LCQ6: Liberal Studies Curriculum Support Grant

     Following is a question by the Hon Cheung Man-kwong and a reply by the Secretary for Education, Mr Michael Suen, in the Legislative Council today (May 2):


     Quite a number of principals and teachers have relayed to me that they are not satisfied with the Education Bureau ceasing to disburse the Liberal Studies Curriculum Support Grant (LS Grant) at the amount of $320,000 per school with effect from this September.  They have pointed out that as LS Grant is mainly used for hiring teaching assistants (TAs) to develop school-based teaching materials, etc., it is anticipated that around 1 000 TAs who are conversant with school practices on Liberal Studies (LS) will be laid off, affecting the effectiveness in teaching achieved by schools through their utilisation of LS Grant, and in turn further increase the workload of LS subject teachers.  They have also pointed out that as LS has been introduced for just a short period of time and without a solid teaching foundation, LS subject teachers are still exploring and adapting to the scope or level of difficulty of the curriculum, and are very much in need of manpower support.  They worry that reduction in or cessation of LS Grant right at the beginning of the 2012 academic year will further add to the already heavy workload of teachers.  In this connection, will the Government inform this Council:

(a) how the authorities address the demand of principals and teachers for LS Grant; whether they have assessed the impact on schools and subject development to be brought by the cessation of LS Grant at the critical moment when the New Senior Secondary (NSS) academic structure has just completed its first cycle of teaching and assessment; whether they will consider extending LS Grant or providing additional recurrent funding or permanent teaching posts, so as to enable the healthy development of LS and relieve the workload of LS subject teachers;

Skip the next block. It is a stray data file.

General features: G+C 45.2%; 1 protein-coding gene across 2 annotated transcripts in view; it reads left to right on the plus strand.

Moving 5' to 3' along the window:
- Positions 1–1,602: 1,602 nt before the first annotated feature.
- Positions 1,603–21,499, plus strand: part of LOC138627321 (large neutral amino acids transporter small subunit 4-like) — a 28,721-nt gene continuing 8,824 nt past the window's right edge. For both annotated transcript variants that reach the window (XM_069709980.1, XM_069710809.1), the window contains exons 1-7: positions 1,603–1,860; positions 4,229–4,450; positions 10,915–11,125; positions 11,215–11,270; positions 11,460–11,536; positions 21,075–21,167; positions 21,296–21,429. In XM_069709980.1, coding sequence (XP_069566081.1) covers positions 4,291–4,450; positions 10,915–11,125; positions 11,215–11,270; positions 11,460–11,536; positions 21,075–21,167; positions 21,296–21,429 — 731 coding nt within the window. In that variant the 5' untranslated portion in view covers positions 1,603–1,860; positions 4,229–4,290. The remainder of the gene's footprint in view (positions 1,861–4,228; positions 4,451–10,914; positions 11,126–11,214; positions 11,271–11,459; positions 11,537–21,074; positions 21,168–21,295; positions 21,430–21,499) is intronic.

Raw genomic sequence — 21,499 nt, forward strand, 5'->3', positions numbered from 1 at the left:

(b) apart from LS Grant, whether the authorities have provided any recurrent or non-recurrent funding or grant for other core subjects newly created under the NSS academic structure; and

(c) of the respective names, uses, years of first disbursement, annual amount received by each school, as well as each item of government expenditures incurred in respect of the various recurrent or non-recurrent funding or grants provided by the authorities for the implementation of the NSS academic structure; among them, the non-recurrent funding or grants of which the authorities plan to cease or reduce, or have at present already ceased to disburse or reduced the amount provided, when the cessation or reduction in amount provided will be or have been made, as well as the rationale for ceasing to disburse or reducing the amount provided in the particular year concerned; the anticipated impact on the manpower of teachers or supporting staff; whether any comprehensive assessment and consultation with schools will be conducted in the light of teachers' current workload, the actual teaching needs and impact on students' study before ceasing to disburse or reducing the amount of the funding or grants concerned?


Acting Madam President,